When it comes to criminal justice, I’ve often been dismissed by friends as a bit of a ‘leftie’ or even a ‘pinko’. I don’t accept this as fair. I simply want a criminal justice system that works best and reduces the overall level of crime. My usual approach Is not to adopt a ‘kneejerk’ instinctive response to any problem or challenge, but to try to study the available evidence first. As a general rule, this seems a good course to follow before settling on an opinion. This may seem obvious, but my experience is that it’s most certainly not.
First time I encountered my supposed ‘leftiness’’ was when considering the death penalty when I was a teenager. I was fundamentally opposed - barbaric and ineffective. The state doing what it condemned in its citizens. Today it may be the majority view. Certainly wasn’t then.
Anyway, on to today. The Welsh Affairs Committee is looking at aspects of incarceration in Wales, including implications access for prisoners to use the Welsh Language. Today we spent most of the day at Berwyn, the new prison being built at Wrexham. Not spent much time in prisons but I’d visited the old victorian prison at Shrewsbury a couple of times when Gerry Hendry was the Governor a few years back. Always remember the trap door through which the condemned prisoner was ‘dropped’ after being condemned to death. The prison is closed now. The reason I was interested was because Governor Hendry was committed to rehabilitation. I agreed with him that the route to reducing crime was reducing reoffending. He explained how it worked successfully. I thought he was a very good man.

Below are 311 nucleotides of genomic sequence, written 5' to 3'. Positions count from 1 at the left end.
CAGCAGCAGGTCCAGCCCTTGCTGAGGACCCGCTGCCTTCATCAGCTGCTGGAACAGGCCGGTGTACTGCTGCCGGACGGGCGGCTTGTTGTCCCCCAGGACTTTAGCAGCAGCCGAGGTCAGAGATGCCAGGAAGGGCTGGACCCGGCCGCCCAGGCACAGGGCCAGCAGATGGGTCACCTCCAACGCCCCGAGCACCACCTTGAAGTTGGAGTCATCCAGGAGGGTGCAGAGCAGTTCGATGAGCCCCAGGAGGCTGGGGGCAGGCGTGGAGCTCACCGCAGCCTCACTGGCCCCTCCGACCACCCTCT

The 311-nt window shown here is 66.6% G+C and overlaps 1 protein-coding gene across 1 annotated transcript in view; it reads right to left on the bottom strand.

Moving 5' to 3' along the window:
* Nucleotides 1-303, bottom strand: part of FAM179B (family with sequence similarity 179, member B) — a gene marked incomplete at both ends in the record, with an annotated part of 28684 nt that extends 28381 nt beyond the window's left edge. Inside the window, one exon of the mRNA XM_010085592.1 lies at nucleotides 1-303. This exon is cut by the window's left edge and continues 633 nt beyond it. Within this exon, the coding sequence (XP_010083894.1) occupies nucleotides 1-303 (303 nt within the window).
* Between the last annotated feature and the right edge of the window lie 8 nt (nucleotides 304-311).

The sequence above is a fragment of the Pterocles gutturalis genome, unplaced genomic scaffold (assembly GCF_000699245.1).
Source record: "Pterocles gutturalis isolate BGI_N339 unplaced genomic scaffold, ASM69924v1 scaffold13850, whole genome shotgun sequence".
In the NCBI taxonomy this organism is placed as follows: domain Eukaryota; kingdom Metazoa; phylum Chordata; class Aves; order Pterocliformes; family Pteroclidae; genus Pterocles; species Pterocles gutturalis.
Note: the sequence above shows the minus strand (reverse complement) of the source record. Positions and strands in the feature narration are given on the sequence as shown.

Today, at Berwyn, I learned about how the new prison is being built around the concept of rehabilitation. The staff, from the Governor down, treat the prisoners as equals (in the sense of all being human beings). There’s a big effort to make it seem unlike a prison, with interaction across the entire estate based on normality - as near to live outside as possible within a prison. (You might say the opposite of the shameful behaviour of MPs at PMQs!) And there’s a successful strategy of not making it seem as if there are 2100 prisoners there. The prison is split into 3 blocks of 700, and each of those blocks split up into 11 of what are termed ‘communities’.
Sadly, there remains antipathy towards the prison by some in the Wrexham area, I’m told local media coverage is negative. Despite the massive boost to economic activity in the area. Very strangely, the N Wales Police and Crime Commissioner is anti. No idea why.
I was seriously impressed by most aspects of Berwyn. The one aspect I’m not convinced about is shared cells. The Governor told us this presents no problems at all. In fact he said he thought it was a positive. I’m just not convinced about that. But then I’ve always been a ‘loner’. Personally, I would hate it. Berwyn is a major benefit to North Wales, and to the British prison estate. Have to fix the shortage of space to park cars though.